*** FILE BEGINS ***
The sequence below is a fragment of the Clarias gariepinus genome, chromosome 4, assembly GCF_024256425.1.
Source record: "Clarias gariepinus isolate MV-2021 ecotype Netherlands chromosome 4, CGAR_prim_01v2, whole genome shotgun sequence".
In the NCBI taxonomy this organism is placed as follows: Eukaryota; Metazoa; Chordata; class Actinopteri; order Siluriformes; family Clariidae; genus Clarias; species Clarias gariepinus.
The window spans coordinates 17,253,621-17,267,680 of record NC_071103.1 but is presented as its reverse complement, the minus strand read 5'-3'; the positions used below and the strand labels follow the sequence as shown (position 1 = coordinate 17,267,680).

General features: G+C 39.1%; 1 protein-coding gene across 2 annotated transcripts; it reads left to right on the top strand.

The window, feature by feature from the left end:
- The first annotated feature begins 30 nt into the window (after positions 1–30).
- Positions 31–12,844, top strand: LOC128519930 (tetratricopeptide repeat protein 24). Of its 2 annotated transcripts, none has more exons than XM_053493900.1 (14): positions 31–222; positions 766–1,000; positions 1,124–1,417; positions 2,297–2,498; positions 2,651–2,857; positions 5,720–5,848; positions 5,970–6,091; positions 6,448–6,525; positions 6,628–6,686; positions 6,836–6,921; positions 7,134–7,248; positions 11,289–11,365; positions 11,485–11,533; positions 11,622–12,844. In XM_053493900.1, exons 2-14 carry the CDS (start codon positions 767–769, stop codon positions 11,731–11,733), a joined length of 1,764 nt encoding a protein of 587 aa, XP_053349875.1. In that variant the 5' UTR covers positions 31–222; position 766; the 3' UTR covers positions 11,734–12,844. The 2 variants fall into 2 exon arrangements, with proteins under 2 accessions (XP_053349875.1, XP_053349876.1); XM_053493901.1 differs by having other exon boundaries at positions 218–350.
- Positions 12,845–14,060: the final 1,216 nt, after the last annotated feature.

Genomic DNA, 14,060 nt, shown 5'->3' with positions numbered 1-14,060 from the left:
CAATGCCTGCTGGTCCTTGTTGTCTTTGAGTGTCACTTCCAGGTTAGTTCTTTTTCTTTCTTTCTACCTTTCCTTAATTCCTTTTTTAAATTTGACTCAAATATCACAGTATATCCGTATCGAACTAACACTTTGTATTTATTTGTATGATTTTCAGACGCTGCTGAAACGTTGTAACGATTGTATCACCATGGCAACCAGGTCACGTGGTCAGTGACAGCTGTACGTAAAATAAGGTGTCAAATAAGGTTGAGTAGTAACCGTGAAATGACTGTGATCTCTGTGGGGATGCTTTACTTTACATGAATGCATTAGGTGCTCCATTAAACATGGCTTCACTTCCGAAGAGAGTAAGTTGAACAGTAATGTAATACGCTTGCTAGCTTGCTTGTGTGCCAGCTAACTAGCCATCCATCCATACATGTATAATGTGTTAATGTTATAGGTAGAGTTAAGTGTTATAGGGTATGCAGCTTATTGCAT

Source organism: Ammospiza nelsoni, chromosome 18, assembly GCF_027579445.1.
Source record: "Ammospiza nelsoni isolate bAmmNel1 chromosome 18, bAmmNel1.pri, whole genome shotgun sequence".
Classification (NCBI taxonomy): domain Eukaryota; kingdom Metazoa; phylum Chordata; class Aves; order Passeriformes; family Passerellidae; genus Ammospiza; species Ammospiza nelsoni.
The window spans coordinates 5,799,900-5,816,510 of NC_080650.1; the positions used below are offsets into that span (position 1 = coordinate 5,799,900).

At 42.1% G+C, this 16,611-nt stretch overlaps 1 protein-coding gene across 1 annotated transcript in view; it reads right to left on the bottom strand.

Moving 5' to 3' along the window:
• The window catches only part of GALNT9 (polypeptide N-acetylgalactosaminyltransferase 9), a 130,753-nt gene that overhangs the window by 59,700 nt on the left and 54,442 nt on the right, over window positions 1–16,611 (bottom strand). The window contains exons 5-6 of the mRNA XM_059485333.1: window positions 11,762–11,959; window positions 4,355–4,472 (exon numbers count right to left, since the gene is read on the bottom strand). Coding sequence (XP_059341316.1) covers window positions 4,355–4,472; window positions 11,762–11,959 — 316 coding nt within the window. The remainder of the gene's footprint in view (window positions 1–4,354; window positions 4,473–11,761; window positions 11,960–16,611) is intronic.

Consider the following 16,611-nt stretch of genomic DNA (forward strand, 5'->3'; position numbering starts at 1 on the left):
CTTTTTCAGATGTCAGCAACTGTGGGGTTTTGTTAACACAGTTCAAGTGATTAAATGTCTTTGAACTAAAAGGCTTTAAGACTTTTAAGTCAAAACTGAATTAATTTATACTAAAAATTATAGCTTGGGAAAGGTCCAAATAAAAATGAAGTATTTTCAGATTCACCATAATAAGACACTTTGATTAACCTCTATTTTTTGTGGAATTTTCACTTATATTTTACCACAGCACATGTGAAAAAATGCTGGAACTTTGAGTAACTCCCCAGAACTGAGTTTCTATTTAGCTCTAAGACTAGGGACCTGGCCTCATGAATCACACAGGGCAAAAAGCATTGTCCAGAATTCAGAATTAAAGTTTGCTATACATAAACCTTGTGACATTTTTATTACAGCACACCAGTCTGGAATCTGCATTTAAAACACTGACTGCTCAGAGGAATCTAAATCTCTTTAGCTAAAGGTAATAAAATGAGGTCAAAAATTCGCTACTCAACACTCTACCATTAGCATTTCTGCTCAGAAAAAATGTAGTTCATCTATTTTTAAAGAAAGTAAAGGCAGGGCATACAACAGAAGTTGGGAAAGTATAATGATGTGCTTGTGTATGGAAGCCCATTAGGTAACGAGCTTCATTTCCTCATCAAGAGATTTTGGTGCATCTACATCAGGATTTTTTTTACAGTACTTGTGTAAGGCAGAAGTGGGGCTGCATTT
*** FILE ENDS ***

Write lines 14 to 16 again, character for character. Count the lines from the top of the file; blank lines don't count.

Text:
Classification (NCBI taxonomy): domain Eukaryota; kingdom Metazoa; phylum Chordata; class Aves; order Passeriformes; family Passerellidae; genus Ammospiza; species Ammospiza nelsoni.
The window spans coordinates 5,799,900-5,816,510 of NC_080650.1; the positions used below are offsets into that span (position 1 = coordinate 5,799,900).

At 42.1% G+C, this 16,611-nt stretch overlaps 1 protein-coding gene across 1 annotated transcript in view; it reads right to left on the bottom strand.